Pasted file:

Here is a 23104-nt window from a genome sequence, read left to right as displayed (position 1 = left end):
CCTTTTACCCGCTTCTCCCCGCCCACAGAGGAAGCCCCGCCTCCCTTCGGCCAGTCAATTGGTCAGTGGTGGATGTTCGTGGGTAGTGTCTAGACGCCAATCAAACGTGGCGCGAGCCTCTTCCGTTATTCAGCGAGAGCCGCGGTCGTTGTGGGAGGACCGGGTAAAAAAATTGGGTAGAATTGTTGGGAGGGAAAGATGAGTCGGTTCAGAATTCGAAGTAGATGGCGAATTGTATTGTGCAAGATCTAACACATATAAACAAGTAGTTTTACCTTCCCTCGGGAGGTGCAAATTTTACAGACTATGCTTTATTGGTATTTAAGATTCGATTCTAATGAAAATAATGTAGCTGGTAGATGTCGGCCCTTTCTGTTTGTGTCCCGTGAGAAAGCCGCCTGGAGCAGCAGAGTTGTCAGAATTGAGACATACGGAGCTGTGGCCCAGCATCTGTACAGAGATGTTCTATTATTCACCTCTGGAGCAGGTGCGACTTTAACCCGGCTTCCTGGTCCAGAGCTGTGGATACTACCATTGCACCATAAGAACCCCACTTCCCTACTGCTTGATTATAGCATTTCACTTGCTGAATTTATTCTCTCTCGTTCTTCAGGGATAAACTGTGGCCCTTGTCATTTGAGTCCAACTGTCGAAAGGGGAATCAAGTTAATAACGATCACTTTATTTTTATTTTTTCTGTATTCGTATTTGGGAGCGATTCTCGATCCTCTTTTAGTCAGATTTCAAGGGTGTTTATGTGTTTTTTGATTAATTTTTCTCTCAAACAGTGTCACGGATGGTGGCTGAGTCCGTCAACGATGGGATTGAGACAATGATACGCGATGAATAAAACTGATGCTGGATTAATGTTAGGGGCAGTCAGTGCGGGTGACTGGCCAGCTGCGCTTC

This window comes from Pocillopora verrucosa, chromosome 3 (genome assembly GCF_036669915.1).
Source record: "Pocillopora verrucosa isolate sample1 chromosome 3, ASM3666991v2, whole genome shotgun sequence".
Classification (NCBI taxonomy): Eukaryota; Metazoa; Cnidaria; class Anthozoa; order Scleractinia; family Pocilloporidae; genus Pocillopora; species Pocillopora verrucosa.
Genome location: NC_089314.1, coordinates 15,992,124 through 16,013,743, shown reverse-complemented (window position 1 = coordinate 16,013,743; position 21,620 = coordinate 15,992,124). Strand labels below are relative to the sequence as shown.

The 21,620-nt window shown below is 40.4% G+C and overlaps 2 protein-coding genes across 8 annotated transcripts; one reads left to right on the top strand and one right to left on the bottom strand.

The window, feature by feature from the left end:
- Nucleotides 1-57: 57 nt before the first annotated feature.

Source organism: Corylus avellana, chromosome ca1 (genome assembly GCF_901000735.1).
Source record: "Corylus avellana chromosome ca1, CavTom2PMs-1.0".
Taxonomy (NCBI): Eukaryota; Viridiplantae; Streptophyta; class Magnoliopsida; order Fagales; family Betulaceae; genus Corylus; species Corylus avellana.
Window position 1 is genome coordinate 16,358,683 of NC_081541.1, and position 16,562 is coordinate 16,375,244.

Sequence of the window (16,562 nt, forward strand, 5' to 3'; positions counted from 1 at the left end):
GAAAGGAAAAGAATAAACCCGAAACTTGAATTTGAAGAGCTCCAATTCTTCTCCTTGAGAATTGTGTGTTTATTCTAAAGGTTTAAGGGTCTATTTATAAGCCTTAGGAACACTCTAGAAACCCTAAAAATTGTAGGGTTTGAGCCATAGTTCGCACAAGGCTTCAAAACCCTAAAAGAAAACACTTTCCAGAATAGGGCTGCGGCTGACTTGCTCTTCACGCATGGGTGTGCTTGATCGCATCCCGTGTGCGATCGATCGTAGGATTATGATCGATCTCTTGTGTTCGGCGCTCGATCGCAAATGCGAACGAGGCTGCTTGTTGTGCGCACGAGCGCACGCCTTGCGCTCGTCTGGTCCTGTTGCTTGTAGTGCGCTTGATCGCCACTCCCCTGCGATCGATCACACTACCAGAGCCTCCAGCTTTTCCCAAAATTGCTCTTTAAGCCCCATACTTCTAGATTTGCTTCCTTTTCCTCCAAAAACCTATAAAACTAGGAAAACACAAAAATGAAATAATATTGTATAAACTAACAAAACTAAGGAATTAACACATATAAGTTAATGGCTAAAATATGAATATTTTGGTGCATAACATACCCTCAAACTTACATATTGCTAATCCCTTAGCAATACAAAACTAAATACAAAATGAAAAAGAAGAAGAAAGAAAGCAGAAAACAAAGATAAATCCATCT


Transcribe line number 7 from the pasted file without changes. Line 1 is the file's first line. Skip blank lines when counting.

The 21,620-nt window shown below is 40.4% G+C and overlaps 2 protein-coding genes across 8 annotated transcripts; one reads left to right on the top strand and one right to left on the bottom strand.